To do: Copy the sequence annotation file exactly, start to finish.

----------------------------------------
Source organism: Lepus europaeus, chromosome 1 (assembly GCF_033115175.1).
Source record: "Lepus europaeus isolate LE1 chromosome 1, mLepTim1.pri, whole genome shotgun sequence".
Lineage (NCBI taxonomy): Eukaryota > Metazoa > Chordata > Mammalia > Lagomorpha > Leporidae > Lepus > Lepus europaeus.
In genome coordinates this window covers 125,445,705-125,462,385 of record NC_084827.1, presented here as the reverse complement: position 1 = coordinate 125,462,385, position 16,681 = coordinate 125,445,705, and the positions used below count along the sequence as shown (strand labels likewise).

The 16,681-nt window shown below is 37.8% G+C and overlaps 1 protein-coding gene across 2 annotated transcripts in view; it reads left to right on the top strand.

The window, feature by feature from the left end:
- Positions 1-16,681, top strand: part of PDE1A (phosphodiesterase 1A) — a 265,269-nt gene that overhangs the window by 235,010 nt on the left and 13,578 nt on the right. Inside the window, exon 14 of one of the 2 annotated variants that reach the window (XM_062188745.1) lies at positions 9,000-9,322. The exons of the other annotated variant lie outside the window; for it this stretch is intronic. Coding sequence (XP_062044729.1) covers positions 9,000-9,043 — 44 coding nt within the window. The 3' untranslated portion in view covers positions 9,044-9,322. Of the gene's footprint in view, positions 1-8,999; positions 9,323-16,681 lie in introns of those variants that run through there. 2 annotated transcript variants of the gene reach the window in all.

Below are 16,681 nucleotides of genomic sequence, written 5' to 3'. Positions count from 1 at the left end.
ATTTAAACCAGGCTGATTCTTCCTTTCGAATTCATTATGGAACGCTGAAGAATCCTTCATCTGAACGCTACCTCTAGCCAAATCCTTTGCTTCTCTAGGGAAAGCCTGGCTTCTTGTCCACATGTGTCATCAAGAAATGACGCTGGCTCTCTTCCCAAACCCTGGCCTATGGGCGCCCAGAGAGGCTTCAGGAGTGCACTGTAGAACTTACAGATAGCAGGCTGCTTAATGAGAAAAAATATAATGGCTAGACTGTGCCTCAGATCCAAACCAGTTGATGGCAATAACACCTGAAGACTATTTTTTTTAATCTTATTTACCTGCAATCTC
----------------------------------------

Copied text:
Source organism: Lepus europaeus, chromosome 1 (assembly GCF_033115175.1).
Source record: "Lepus europaeus isolate LE1 chromosome 1, mLepTim1.pri, whole genome shotgun sequence".
Lineage (NCBI taxonomy): Eukaryota > Metazoa > Chordata > Mammalia > Lagomorpha > Leporidae > Lepus > Lepus europaeus.
In genome coordinates this window covers 125,445,705-125,462,385 of record NC_084827.1, presented here as the reverse complement: position 1 = coordinate 125,462,385, position 16,681 = coordinate 125,445,705, and the positions used below count along the sequence as shown (strand labels likewise).

The 16,681-nt window shown below is 37.8% G+C and overlaps 1 protein-coding gene across 2 annotated transcripts in view; it reads left to right on the top strand.

The window, feature by feature from the left end:
- Positions 1-16,681, top strand: part of PDE1A (phosphodiesterase 1A) — a 265,269-nt gene that overhangs the window by 235,010 nt on the left and 13,578 nt on the right. Inside the window, exon 14 of one of the 2 annotated variants that reach the window (XM_062188745.1) lies at positions 9,000-9,322. The exons of the other annotated variant lie outside the window; for it this stretch is intronic. Coding sequence (XP_062044729.1) covers positions 9,000-9,043 — 44 coding nt within the window. The 3' untranslated portion in view covers positions 9,044-9,322. Of the gene's footprint in view, positions 1-8,999; positions 9,323-16,681 lie in introns of those variants that run through there. 2 annotated transcript variants of the gene reach the window in all.

Below are 16,681 nucleotides of genomic sequence, written 5' to 3'. Positions count from 1 at the left end.
ATTTAAACCAGGCTGATTCTTCCTTTCGAATTCATTATGGAACGCTGAAGAATCCTTCATCTGAACGCTACCTCTAGCCAAATCCTTTGCTTCTCTAGGGAAAGCCTGGCTTCTTGTCCACATGTGTCATCAAGAAATGACGCTGGCTCTCTTCCCAAACCCTGGCCTATGGGCGCCCAGAGAGGCTTCAGGAGTGCACTGTAGAACTTACAGATAGCAGGCTGCTTAATGAGAAAAAATATAATGGCTAGACTGTGCCTCAGATCCAAACCAGTTGATGGCAATAACACCTGAAGACTATTTTTTTTAATCTTATTTACCTGCAATCTC